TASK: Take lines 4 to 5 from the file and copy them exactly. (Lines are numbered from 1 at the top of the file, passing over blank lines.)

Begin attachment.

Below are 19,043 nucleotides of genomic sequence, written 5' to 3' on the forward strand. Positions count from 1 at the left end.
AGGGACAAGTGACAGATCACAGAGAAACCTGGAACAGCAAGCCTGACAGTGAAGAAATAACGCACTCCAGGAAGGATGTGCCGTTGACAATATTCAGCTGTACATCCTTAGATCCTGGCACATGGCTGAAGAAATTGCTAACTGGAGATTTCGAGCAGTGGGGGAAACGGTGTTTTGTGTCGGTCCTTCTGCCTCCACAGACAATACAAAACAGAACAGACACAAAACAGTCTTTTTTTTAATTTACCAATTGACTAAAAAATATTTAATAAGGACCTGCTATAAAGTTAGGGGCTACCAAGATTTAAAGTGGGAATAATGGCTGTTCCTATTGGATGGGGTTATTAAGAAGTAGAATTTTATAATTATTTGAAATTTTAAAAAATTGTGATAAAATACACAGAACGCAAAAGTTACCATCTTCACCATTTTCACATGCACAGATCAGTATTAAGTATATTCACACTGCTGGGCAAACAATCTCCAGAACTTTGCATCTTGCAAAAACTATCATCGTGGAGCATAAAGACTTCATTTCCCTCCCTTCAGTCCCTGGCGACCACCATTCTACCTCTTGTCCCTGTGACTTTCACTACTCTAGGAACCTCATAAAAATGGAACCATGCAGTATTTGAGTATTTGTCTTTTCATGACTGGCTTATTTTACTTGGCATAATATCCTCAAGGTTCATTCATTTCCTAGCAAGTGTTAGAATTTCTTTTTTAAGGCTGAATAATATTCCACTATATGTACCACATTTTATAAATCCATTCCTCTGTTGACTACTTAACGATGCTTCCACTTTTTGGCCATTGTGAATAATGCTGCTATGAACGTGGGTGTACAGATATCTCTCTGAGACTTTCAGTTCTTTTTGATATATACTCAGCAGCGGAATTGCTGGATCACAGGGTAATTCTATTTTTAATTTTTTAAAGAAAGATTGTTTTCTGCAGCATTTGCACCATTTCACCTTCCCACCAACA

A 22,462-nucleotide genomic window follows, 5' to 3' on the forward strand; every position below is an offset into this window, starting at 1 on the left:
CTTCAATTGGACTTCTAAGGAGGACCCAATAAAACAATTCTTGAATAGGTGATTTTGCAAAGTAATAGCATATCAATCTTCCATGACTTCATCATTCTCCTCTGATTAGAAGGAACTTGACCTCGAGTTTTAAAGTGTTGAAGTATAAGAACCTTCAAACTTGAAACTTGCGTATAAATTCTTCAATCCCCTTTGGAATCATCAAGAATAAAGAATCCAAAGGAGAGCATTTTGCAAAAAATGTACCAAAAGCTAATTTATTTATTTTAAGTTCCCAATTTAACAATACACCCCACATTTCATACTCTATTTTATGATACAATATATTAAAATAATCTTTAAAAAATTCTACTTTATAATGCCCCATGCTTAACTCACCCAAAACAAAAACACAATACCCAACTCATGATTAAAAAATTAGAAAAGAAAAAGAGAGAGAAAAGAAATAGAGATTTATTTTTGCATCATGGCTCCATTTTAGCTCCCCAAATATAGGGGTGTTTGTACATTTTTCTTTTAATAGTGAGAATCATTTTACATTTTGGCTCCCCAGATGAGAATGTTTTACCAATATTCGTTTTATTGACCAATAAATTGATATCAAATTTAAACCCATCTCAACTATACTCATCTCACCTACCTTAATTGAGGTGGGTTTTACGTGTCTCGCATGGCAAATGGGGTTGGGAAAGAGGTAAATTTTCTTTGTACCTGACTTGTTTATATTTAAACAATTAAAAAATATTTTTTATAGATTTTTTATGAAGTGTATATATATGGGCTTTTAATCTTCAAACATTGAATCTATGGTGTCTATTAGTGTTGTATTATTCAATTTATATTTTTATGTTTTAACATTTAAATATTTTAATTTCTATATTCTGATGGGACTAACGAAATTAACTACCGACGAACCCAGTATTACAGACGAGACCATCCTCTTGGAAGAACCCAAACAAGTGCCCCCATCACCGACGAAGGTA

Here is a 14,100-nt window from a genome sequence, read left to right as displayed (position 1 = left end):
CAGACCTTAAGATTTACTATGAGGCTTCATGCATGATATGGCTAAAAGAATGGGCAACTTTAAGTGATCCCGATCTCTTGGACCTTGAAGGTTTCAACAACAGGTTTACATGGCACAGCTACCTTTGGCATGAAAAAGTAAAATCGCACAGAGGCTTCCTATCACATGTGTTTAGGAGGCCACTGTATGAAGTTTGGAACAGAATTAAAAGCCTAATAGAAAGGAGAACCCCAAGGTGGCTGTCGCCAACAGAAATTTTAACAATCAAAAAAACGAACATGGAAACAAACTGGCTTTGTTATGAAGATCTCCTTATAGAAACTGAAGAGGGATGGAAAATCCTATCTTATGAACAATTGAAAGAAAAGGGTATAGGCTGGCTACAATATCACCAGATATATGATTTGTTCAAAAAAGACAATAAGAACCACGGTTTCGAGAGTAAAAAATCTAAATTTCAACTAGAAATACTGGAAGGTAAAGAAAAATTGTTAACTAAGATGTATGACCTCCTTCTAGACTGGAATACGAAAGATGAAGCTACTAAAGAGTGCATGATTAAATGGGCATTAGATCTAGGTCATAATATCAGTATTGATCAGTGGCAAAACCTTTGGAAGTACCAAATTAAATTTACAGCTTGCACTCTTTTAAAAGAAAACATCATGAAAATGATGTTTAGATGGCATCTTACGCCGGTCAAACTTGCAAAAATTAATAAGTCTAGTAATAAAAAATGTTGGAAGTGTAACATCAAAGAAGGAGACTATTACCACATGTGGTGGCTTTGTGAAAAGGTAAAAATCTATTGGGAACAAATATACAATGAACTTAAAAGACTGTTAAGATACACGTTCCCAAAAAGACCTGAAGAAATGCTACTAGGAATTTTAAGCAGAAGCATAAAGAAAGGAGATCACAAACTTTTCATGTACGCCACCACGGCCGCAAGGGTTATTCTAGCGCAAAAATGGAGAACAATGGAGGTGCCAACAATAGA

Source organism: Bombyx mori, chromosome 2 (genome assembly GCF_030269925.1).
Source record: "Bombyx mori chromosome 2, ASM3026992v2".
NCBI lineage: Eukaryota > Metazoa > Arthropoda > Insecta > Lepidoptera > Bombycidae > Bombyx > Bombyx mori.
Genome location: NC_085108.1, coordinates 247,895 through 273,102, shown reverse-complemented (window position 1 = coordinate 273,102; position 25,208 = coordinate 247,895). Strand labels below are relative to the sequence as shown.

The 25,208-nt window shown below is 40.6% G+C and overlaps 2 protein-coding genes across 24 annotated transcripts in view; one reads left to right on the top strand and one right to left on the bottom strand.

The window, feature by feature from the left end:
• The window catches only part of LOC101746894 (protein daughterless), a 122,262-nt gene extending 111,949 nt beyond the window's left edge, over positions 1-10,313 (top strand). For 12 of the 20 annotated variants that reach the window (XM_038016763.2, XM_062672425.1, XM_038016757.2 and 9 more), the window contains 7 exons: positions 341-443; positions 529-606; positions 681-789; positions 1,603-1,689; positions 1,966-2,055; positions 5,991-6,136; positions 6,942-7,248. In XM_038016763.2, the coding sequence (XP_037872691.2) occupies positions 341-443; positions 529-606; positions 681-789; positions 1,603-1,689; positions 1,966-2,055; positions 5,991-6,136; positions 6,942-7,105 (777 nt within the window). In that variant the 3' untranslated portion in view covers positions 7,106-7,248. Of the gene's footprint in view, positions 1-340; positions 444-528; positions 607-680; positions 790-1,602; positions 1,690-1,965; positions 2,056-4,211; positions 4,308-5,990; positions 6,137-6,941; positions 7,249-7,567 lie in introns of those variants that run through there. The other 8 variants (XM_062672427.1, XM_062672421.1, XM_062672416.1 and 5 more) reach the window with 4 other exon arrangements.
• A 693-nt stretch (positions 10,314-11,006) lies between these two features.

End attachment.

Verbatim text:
CTTCAATTGGACTTCTAAGGAGGACCCAATAAAACAATTCTTGAATAGGTGATTTTGCAAAGTAATAGCATATCAATCTTCCATGACTTCATCATTCTCCTCTGATTAGAAGGAACTTGACCTCGAGTTTTAAAGTGTTGAAGTATAAGAACCTTCAAACTTGAAACTTGCGTATAAATTCTTCAATCCCCTTTGGAATCATCAAGAATAAAGAATCCAAAGGAGAGCATTTTGCAAAAAATGTACCAAAAGCTAATTTATTTATTTTAAGTTCCCAATTTAACAATACACCCCACATTTCATACTCTATTTTATGATACAATATATTAAAATAATCTTTAAAAAATTCTACTTTATAATGCCCCATGCTTAACTCACCCAAAACAAAAACACAATACCCAACTCATGATTAAAAAATTAGAAAAGAAAAAGAGAGAGAAAAGAAATAGAGATTTATTTTTGCATCATGGCTCCATTTTAGCTCCCCAAATATAGGGGTGTTTGTACATTTTTCTTTTAATAGTGAGAATCATTTTACATTTTGGCTCCCCAGATGAGAATGTTTTACCAATATTCGTTTTATTGACCAATAAATTGATATCAAATTTAAACCCATCTCAACTATACTCATCTCACCTACCTTAATTGAGGTGGGTTTTACGTGTCTCGCATGGCAAATGGGGTTGGGAAAGAGGTAAATTTTCTTTGTACCTGACTTGTTTATATTTAAACAATTAAAAAATATTTTTTATAGATTTTTTATGAAGTGTATATATATGGGCTTTTAATCTTCAAACATTGAATCTATGGTGTCTATTAGTGTTGTATTATTCAATTTATATTTTTATGTTTTAACATTTAAATATTTTAATTTCTATATTCTGATGGGACTAACGAAATTAACTACCGACGAACCCAGTATTACAGACGAGACCATCCTCTTGGAAGAACCCAAACAAGTGCCCCCATCACCGACGAAGGTA

Here is a 14,100-nt window from a genome sequence, read left to right as displayed (position 1 = left end):